One component of the Global Internship Study Abroad program I am in involves an online linguistics seminar course that introduces studies in intercultural communication, occupational sociology, and professional discourse. The topic of discussion this past week was about linguistic landscapes, which is defined by linguists Jennifer Leeman and Gabriella Modan in their paper “Commodified language in Chinatown: A contextualized approach to linguistic landscape” as “a perspectivized, ideological representation of space” (333). In thinking about Hong Kong’s own linguistic landscape that I witnessed in the past month, I made the following cursory observations.
Hong Kong, a former British colony, is today a multinational territory in China that has Chinese and English as its official languages. As a visitor or newcomer to Hong Kong, one can most immediately notice the material realization of these two official languages on major, official signages. I specify major and official because while government-operated spaces, commercial areas, and corporations dealing in international markets have signs and other informational forms in both English and Chinese, smaller, locally-owned institutions like street food stands or family diners will not.
This is not to say that things like newspapers and public advertisements are necessarily published with both languages on the same surface either. Take, for example, the following two pictures taken at a MTR train station. Although the directional sign is in both English and Chinese, the advertisement is only in Chinese.
In the realm of spoken language, most Hong Kong natives and locals speak Cantonese and it is often the default in casual conversation between locals. After Cantonese comes Mandarin and English, which most natives, especially those of younger generations or those working in tourist-heavy areas, often know fluently or have enough limited understanding for taking care of simple tasks (i.e. placing a food order). Regarding these two statements, it is important to note that due to Hong Kong’s multinational nature, not every local (defined, for the purpose of this essay, as someone who lives and works in Hong Kong) speaks Cantonese or ever learns how to. This can be due to a multitude of reasons, one of which can be that their company uses English, Mandarin, or another language as the default language and they are able to get by without knowing Cantonese. An example of someone like this is one of the program coordinators at AIC, the organization that co-sponsors this study abroad trip with Emory. She is a local of Hong Kong who has lived in and gone to school here since elementary. However, because she went to an international school that used English and because the circumstances she found herself in growing up did not absolutely require her having to know Cantonese, she never learned it.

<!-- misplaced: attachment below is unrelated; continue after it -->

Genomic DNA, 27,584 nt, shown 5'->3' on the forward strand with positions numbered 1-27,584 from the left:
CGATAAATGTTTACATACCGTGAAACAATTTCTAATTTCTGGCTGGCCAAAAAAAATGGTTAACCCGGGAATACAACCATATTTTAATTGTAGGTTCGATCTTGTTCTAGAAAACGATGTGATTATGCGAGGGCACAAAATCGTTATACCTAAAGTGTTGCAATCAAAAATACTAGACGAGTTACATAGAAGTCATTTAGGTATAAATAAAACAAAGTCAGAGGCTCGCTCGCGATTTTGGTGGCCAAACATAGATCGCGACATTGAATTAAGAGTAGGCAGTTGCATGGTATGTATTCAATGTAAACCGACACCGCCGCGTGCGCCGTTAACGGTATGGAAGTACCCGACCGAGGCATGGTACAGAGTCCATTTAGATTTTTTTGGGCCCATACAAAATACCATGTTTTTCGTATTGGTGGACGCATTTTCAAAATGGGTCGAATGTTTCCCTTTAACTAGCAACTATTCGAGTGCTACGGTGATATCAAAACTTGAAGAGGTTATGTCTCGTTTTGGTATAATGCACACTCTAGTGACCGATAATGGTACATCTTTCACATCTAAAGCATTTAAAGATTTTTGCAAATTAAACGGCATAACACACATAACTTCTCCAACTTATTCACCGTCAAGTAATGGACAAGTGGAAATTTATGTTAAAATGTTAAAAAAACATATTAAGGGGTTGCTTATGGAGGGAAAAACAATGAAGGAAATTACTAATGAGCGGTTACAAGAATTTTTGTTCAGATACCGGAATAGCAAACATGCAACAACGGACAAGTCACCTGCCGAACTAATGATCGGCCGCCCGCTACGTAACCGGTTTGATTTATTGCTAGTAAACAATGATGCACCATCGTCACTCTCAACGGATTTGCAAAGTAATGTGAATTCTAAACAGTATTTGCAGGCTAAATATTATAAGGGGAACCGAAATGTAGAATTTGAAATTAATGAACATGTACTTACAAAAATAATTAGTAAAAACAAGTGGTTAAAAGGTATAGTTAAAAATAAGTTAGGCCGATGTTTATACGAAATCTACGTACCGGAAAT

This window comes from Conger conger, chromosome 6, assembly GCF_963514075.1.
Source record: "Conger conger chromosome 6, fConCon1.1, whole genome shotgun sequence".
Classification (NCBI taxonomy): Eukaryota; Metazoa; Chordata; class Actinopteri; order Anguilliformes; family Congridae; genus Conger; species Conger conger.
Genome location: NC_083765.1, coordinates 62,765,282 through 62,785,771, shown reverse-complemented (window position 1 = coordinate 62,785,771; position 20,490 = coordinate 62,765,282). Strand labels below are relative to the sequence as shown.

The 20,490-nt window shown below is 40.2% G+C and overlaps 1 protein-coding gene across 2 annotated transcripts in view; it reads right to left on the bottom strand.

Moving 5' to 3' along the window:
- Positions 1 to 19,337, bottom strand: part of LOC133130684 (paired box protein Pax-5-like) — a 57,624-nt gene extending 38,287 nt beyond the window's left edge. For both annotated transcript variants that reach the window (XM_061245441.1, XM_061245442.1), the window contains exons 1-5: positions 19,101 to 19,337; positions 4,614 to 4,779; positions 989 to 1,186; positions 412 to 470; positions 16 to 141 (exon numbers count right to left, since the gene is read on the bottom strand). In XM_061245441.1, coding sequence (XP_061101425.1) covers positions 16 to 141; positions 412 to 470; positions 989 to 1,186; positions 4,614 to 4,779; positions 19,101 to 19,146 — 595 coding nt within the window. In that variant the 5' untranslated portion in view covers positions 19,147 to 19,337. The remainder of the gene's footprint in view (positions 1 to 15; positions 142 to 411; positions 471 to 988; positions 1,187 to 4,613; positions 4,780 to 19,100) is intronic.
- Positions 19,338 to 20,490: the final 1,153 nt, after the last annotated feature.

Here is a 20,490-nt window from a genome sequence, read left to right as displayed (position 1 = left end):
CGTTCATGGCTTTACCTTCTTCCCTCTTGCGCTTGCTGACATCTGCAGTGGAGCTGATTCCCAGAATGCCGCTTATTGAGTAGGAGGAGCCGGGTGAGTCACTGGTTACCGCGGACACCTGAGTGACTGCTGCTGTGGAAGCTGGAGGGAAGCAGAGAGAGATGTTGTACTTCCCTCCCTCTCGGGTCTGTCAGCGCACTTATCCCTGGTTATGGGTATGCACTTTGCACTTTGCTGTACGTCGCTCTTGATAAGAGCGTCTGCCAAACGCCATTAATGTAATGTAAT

A topic mentioned in the online class is that language is often a method individuals and groups use to indicate status or affiliation. Because Cantonese is usually the default in casual conversation, a situation in which two friends who are natives of Hong Kong and who grew up speaking Cantonese but who suddenly started speaking to English to each other casually would be strange. In this scenario, the two can be seen to perhaps be trying to indicate their affiliation to groups that typically use English as a default. Given that one of the four core subjects in Hong Kong’s university entrance exams, the Diploma of Secondary Education (DSE) exam, is English, a working proficiency of English can indicate education level and perhaps higher social standing as a consequential association.
In my first week at Hong Kong, my friends and I checked out a place called VISAGE ONE, a hair salon that turns into a jazz bar on Saturdays. Located in a hidden spot up a hill in the hipster part of Hong Kong, it is frequented by the kind of outwardly artistic and hipster types one would often see at contemporary art museums or other niche, artistic spaces. Ernest Hemingway books lined the shelves on the second level of the tight space.
To fit the vibe of the evening, the guest musician largely sung English songs and spoke English to the audience, who spoke English back to him and with each other. This place had a couple of tourists because of its novelty as a salon turned jazz bar, but it was by no means a tourist site because it was, after all, a hidden gem. The scattered use of Cantonese and Mandarin mixed in with slightly broken English also gave away the fact that most of the audience members were not native English speakers.
Language “is a way of carefully selecting and representing the world so as to give it a particular meaning” (337). In this way, the use of English in this space became a strategic tool wielded by the group to symbolize, consciously or not, status (of the group as intellectually and culturally higher class) and affiliation (of the group with a global artistic community) (332). Should we view the language landscape in the way Leeman and Modan propose, it is interesting to then ask how concepts of identity may differ for Hong Kongers born pre- and post-1997, the year the sovereignty over Hong Kong was transferred from the United Kingdom to the People’s Republic of China.
Leeman, Jennifer, and Gabriella Modan. “Commodified Language in Chinatown: A Contextualized Approach to Linguistic Landscape.” George Mason University, Virginia and The Ohio State University. Journal of Sociolinguistics 13, no. 3 (2009): 332-362.